The case of CBI judge B H Loya’s death – one of the main reasons cited for the unprecedented crisis in the Supreme Court – should be handed over to an “appropriate bench”, said a bench headed by Justice Arun Mishra on Tuesday.
“Let the documents be placed on record within seven days and if it is considered appropriate, copies be furnished to the petitioners. Put up before the appropriate bench,” said the apex court, in its order which was uploaded on its website late in the evening.
Special CBI judge Loya's death: 'We do not want to be victims of politicisation', family pleads NGOs to back-off
This means that the Chief Justice of India, Dipak Misra, has to now decide whether to transfer the case to a different set of judges.
Last week, four senior-most judges of the top court – Justices J Chelameswar, Ranjan Gogoi, Madan Lokur and Kurien Joseph – had held a press conference, where they had said that their decision to go against the Chief Justice was motivate in part because cases of “far reaching consequences” were being assigned inappropriately.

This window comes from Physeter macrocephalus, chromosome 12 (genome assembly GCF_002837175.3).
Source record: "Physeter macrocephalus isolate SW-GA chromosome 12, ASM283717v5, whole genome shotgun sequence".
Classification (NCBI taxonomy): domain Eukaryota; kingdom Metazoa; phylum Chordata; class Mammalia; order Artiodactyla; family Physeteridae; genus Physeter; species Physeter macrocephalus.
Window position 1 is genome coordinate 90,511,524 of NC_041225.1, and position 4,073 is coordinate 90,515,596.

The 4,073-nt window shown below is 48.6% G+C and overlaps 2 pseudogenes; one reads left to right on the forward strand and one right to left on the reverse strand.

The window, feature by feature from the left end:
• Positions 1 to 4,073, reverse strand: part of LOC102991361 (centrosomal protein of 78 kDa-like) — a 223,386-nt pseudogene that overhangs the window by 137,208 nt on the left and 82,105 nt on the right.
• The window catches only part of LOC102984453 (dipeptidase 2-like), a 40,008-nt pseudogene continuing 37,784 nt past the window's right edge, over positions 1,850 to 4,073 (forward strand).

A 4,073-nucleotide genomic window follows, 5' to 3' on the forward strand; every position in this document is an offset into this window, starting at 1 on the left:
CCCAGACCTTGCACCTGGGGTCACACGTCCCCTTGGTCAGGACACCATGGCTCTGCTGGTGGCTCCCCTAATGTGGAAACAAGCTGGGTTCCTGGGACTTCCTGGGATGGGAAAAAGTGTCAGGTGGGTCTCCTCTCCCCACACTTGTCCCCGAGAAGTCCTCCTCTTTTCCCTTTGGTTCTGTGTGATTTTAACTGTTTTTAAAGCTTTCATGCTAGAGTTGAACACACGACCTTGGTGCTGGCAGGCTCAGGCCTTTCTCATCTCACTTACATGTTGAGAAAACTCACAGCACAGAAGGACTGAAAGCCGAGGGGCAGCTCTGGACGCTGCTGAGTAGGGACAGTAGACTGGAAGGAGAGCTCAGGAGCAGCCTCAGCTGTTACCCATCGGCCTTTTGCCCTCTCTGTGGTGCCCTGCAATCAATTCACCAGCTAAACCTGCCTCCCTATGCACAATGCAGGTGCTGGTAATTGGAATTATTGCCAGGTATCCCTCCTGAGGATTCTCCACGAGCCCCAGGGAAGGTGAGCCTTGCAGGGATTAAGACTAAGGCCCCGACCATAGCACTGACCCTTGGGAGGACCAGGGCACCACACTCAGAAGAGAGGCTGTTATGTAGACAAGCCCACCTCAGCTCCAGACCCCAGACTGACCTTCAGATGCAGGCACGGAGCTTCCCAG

None of the four dissenting judges was assigned to hear the judge Loya case, which is seen as “politically sensitive”. Instead, the case was assigned to two judges including Justice Mishra. Yesterday’s order is seen as the bench’s disinclination to hear the case.
On Monday, Justice Mishra reportedly broke down at a meeting with other judges, saying that he was “unfairly” targeted and questions raised about his “competence”.
He also said he had made it to the top court on the strength of his knowledge of the Constitution and law and deserved better from his seniors.
Justice Mishra asked the Maharashtra government to hand over copies of all documents and medical reports relating to Loya’s death to the petitioners.
Loya, who was hearing the sensitive Sohrabuddin Sheikh encounter case, had allegedly died of cardiac arrest in Nagpur on December 1, 2014, when he had gone to attend the wedding of a colleague's daughter.
When the counsel for the petitioners today said they should be given copies of the documents the state government has submitted to the court, the bench had observed, "it is a matter where they should know everything".
The issue had come under the spotlight in November last year after media reports quoting Loya's sister had fuelled suspicion about the circumstances surrounding his death and its link to the Sohrabuddin case.
However, Loya's son had on January 14 said in Mumbai that his father died of natural causes and not under suspicious circumstances.